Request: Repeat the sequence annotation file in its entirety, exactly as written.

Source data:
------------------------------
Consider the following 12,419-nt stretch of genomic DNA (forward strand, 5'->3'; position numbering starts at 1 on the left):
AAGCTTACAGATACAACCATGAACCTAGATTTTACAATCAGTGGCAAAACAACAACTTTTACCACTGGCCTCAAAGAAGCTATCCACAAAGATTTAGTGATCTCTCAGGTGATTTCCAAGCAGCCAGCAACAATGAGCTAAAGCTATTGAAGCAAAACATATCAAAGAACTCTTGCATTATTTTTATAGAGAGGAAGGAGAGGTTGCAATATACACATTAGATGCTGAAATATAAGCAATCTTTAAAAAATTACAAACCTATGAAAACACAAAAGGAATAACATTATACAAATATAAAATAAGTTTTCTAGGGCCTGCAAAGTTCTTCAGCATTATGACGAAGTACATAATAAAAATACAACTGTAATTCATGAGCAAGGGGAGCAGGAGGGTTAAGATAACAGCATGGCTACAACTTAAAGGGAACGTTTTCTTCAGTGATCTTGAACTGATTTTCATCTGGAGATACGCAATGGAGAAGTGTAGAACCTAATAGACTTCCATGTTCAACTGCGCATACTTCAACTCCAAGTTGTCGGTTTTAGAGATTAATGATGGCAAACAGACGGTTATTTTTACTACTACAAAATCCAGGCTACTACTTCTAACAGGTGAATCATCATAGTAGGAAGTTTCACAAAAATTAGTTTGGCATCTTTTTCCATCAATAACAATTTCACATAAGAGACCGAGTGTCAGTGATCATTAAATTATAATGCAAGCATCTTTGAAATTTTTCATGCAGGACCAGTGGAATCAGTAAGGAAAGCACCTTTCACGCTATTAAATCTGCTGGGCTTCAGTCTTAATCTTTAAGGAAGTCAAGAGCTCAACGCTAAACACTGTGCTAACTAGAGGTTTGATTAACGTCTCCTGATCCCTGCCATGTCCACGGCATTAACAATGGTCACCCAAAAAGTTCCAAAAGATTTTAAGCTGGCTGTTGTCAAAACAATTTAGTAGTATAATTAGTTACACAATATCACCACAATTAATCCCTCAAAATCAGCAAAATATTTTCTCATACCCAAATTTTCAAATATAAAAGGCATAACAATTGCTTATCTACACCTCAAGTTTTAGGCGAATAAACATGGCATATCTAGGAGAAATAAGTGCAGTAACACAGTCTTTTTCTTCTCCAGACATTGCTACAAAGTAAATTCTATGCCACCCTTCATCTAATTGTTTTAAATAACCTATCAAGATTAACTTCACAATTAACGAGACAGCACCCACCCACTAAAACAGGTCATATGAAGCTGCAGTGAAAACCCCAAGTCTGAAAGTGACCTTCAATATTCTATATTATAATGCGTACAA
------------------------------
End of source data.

Consider the following 12,419-nt stretch of genomic DNA (forward strand, 5'->3'; position numbering starts at 1 on the left):
AAGCTTACAGATACAACCATGAACCTAGATTTTACAATCAGTGGCAAAACAACAACTTTTACCACTGGCCTCAAAGAAGCTATCCACAAAGATTTAGTGATCTCTCAGGTGATTTCCAAGCAGCCAGCAACAATGAGCTAAAGCTATTGAAGCAAAACATATCAAAGAACTCTTGCATTATTTTTATAGAGAGGAAGGAGAGGTTGCAATATACACATTAGATGCTGAAATATAAGCAATCTTTAAAAAATTACAAACCTATGAAAACACAAAAGGAATAACATTATACAAATATAAAATAAGTTTTCTAGGGCCTGCAAAGTTCTTCAGCATTATGACGAAGTACATAATAAAAATACAACTGTAATTCATGAGCAAGGGGAGCAGGAGGGTTAAGATAACAGCATGGCTACAACTTAAAGGGAACGTTTTCTTCAGTGATCTTGAACTGATTTTCATCTGGAGATACGCAATGGAGAAGTGTAGAACCTAATAGACTTCCATGTTCAACTGCGCATACTTCAACTCCAAGTTGTCGGTTTTAGAGATTAATGATGGCAAACAGACGGTTATTTTTACTACTACAAAATCCAGGCTACTACTTCTAACAGGTGAATCATCATAGTAGGAAGTTTCACAAAAATTAGTTTGGCATCTTTTTCCATCAATAACAATTTCACATAAGAGACCGAGTGTCAGTGATCATTAAATTATAATGCAAGCATCTTTGAAATTTTTCATGCAGGACCAGTGGAATCAGTAAGGAAAGCACCTTTCACGCTATTAAATCTGCTGGGCTTCAGTCTTAATCTTTAAGGAAGTCAAGAGCTCAACGCTAAACACTGTGCTAACTAGAGGTTTGATTAACGTCTCCTGATCCCTGCCATGTCCACGGCATTAACAATGGTCACCCAAAAAGTTCCAAAAGATTTTAAGCTGGCTGTTGTCAAAACAATTTAGTAGTATAATTAGTTACACAATATCACCACAATTAATCCCTCAAAATCAGCAAAATATTTTCTCATACCCAAATTTTCAAATATAAAAGGCATAACAATTGCTTATCTACACCTCAAGTTTTAGGCGAATAAACATGGCATATCTAGGAGAAATAAGTGCAGTAACACAGTCTTTTTCTTCTCCAGACATTGCTACAAAGTAAATTCTATGCCACCCTTCATCTAATTGTTTTAAATAACCTATCAAGATTAACTTCACAATTAACGAGACAGCACCCACCCACTAAAACAGGTCATATGAAGCTGCAGTGAAAACCCCAAGTCTGAAAGTGACCTTCAATATTCTATATTATAATGCGTACAA